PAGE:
Thursday, August 20, 2015

Brain Doping and Improved Performance

Even Phil and Paul have stopped using the phrase "lactic acid" to describe fatigue, I noticed. About time, too, because the central governor theory of fatigue seems to have finally gained won out. That theory, you'll remember, says that fatigue is a mental effect. The brain imposes it on the body to protect it from damaging itself. When we feel burning in our legs, that sensation is just our brain telling our legs to hurt, roughly.



Training, say books like Matt Fitzgerald's Brain Training for Runners and Tim Noakes' Lore of Running, is mostly brain training.  That's because (thankfully) our brains are conservative; we could push ourselves a whole lot more than we do without actually hurting ourselves. So when we train, we're mostly teaching our brains to allow our bodies a few more liberties.

Think about that.

Noakes and Fitzgerald emphasize that it's not a voluntary thing. It's not a matter of will power.

That's their story, in any case.

My response has been, "well, then, why didn't Lance use Ritalin instead of EPO?" If his brain was the limiter, why didn't he dope it rather than his blood?

Noakes and Fitzgerald have an answer for this. They point to the testimony of athletes who have doped, guys like Tyler Hamilton, who insist that blood doping often doesn't really make it easier to ride faster. Often, so goes this theory, it took a while for doped riders' brains to realize that their engine had, with an injection of EPO or an infusion of red blood cells, expanded. 

This is one theory about why so many riders suffer the day after rest days; i.e., their brains fail to accommodate the blood infusion.

The other possibility is that the central governor theory is wrong--maybe fatigue is caused by something physical. Maybe fatigue isn't just something my brain does to me. It certainly feels like the pain is coming from my lungs, my legs, my muscles--everywhere, in fact, except my brain!

Enter today's headline: Smart Drug Modafinil Actually Works (smart in that it makes us smart; not that it is somehow a smart in the say a smart car or a smart watch is touted to be).  

Researchers found that the the drug seems to improve "higher-brain functions that rely on contribution from multiple simple cognitive processes." It improved attention, learning, and executive function--sifting through plans and making decisions. It didn't improve creativity, multi-tasking, or memory.

Basketball, baseball, football, and the like--it's clear why athletes in those sports have been drawn to modafinil, since those sports require smart, quick executive decisions (e.g., whether to make dangerous pass). 

If fatigue is just lactic acid, it's unclear why modafinil might benefit endurance athletes.

On the other hand, if you accept the central governor theory, it's clear how it works: it works on the brain's governor. Here's what a 2004 study found:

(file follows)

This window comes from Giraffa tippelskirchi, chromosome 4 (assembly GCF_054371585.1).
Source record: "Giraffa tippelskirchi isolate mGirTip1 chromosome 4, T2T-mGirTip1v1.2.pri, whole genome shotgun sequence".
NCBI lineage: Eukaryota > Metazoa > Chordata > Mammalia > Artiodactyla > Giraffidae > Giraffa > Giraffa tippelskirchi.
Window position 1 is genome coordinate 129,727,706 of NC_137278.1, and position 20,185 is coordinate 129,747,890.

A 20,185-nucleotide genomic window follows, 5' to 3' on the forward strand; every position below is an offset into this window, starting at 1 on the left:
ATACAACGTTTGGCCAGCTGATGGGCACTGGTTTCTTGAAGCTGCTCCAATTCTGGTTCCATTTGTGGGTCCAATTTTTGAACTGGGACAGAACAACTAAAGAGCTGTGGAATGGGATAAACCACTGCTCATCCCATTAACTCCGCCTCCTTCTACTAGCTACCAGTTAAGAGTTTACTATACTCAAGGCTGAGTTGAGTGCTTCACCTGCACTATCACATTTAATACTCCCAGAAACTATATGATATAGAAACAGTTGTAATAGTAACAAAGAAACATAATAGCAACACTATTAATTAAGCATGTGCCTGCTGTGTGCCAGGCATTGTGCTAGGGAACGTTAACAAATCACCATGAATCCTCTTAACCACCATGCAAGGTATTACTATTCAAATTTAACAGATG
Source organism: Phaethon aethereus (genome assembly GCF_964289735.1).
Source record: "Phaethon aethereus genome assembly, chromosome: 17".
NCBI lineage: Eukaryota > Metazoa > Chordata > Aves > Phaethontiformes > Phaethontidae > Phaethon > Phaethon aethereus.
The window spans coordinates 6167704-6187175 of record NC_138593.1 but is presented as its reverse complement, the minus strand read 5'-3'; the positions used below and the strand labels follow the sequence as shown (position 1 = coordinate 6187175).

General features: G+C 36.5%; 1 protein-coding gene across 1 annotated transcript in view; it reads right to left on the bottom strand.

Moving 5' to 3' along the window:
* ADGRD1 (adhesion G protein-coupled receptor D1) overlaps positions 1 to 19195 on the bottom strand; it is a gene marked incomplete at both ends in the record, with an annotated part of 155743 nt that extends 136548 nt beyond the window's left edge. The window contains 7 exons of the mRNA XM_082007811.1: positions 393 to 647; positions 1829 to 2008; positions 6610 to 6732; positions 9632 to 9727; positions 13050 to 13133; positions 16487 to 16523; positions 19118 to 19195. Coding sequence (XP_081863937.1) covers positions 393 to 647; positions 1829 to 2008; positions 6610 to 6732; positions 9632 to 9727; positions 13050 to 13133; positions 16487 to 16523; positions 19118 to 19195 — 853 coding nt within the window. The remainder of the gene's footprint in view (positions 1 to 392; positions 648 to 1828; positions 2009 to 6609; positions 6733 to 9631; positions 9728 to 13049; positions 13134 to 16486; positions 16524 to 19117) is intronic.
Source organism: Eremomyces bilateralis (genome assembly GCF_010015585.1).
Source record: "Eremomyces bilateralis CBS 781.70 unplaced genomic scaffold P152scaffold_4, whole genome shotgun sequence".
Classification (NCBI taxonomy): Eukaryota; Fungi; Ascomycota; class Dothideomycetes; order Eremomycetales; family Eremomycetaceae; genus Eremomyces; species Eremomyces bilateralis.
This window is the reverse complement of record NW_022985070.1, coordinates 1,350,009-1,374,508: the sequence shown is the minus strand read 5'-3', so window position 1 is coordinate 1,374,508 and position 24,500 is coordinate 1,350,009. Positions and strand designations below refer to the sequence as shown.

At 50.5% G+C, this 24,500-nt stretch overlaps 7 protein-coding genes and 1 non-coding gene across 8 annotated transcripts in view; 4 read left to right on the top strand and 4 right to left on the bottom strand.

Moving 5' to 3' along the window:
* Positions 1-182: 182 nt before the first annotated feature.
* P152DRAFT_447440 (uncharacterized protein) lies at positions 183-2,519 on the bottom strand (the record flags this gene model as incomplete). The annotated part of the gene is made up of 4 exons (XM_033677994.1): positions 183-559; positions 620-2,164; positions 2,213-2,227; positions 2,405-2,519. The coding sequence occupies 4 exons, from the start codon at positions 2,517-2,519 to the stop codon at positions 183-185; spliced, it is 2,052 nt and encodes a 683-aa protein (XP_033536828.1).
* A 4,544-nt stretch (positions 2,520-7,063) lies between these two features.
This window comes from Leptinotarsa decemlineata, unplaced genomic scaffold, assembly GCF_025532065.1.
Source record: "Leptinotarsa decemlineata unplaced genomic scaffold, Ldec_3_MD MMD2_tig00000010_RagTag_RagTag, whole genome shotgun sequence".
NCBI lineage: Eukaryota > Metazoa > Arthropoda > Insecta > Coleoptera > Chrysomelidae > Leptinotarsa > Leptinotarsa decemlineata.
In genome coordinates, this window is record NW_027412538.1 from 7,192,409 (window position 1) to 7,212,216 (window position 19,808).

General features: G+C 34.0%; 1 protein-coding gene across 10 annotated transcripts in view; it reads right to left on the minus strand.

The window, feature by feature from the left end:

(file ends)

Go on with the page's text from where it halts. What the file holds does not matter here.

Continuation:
"Acute ingestion of modafinil prolonged exercise time to exhaustion at 85% VO2max and redouced RPE. The RPE results suggest that the dampening of the sensation of fatigue was likely a factor responsible for the enhanced performance."
In other words, modafinil makes people faster for longer by changing the brain's workings--researchers did not see any physiological signs that modafinil impacted the blood or muscles or heart; it did change RPE. Things just felt easier. There was less fatigue.

Modafinil has been a banned substance for over a decade now, and many athletes, including Barry Bonds and professional WNBA athlete Diana Taurisi, have been connected with it. It has been less common in cycling; masters racer Todd Robertson was busted for it in 2014--his second doping offense.   

Painkillers, like modafinil, reduce fatigue by altering the brain's central governor. Even mild, over-the-counter painkillers like acetaminophen (e.g., Tylenol) have been shown to improve performance.The mechanism for improved performance is the same as with modafinil: increased power at lower perceived rate of exertion. When you're on painkillers and riding a bike, it does get easier and you do go faster. In the words of the researchers:
"Using acetaminophen, participants cycled at a higher mean PO [power output], with an increased HR and B[Lactic acid], but without changes in perceived pain or exertion. Consequently, completion time was significantly faster. These findings support the notion that exercise is regulated by pain perception, and increased pain tolerance can improve exercise capacity."
The effect in that study on acetaminophen is surprisingly significant: 500mg of acetaminophen is correlated with going 30 seconds faster in a ten-mile time trial.

If 500mg of acetaminophen gets you a minute over 40k, what does a nice pill of tramadol--Sky's late bottle filler of choice--get you? Unfortunately, there is very little research on it. I couldn't find anything on tramadol and cycling performance.

The takeaway, for those of us who don't want to use painkillers, is awareness of what's happening when we train. The largest effect of riding hard is on our brain.

Being away from racing and training hard and trying to come back makes this clear. I'm not a whole let heavier than I was when I was fit, and my threshold isn't too far below what it was. What I'm lacking is at the top end--that ability to cruise on climbs and when there's a surge. The sensation of straining at my limits feels crushing. Somehow, when I was fit, it never really did. There was a greater flexibility at the edge of my fatigue where I often felt as though I could just keep going harder.

There are certainly some corporeal elements to fatigue, but as this research and these effective brain drugs show, there is also certainly a mental one.

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